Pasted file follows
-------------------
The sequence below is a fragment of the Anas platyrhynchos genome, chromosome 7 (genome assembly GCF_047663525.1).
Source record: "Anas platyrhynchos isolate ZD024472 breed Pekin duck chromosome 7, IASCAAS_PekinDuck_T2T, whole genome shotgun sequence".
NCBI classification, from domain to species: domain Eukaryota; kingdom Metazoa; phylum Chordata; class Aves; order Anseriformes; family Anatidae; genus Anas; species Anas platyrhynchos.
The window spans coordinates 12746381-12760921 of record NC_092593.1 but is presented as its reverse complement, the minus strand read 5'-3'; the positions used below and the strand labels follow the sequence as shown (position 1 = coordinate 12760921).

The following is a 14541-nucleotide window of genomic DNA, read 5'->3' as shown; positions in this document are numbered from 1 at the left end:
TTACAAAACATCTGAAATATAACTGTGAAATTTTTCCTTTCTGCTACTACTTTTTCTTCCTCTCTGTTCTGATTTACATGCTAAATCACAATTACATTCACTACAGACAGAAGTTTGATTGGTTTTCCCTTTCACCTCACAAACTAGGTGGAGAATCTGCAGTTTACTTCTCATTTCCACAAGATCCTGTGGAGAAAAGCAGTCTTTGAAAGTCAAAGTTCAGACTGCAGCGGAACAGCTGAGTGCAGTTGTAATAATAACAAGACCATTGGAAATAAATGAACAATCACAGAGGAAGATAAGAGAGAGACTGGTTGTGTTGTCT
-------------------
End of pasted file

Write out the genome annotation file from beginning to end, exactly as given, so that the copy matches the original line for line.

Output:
The sequence below is a fragment of the Anas platyrhynchos genome, chromosome 7 (genome assembly GCF_047663525.1).
Source record: "Anas platyrhynchos isolate ZD024472 breed Pekin duck chromosome 7, IASCAAS_PekinDuck_T2T, whole genome shotgun sequence".
NCBI classification, from domain to species: domain Eukaryota; kingdom Metazoa; phylum Chordata; class Aves; order Anseriformes; family Anatidae; genus Anas; species Anas platyrhynchos.
The window spans coordinates 12746381-12760921 of record NC_092593.1 but is presented as its reverse complement, the minus strand read 5'-3'; the positions used below and the strand labels follow the sequence as shown (position 1 = coordinate 12760921).

The following is a 14541-nucleotide window of genomic DNA, read 5'->3' as shown; positions in this document are numbered from 1 at the left end:
TTACAAAACATCTGAAATATAACTGTGAAATTTTTCCTTTCTGCTACTACTTTTTCTTCCTCTCTGTTCTGATTTACATGCTAAATCACAATTACATTCACTACAGACAGAAGTTTGATTGGTTTTCCCTTTCACCTCACAAACTAGGTGGAGAATCTGCAGTTTACTTCTCATTTCCACAAGATCCTGTGGAGAAAAGCAGTCTTTGAAAGTCAAAGTTCAGACTGCAGCGGAACAGCTGAGTGCAGTTGTAATAATAACAAGACCATTGGAAATAAATGAACAATCACAGAGGAAGATAAGAGAGAGACTGGTTGTGTTGTCT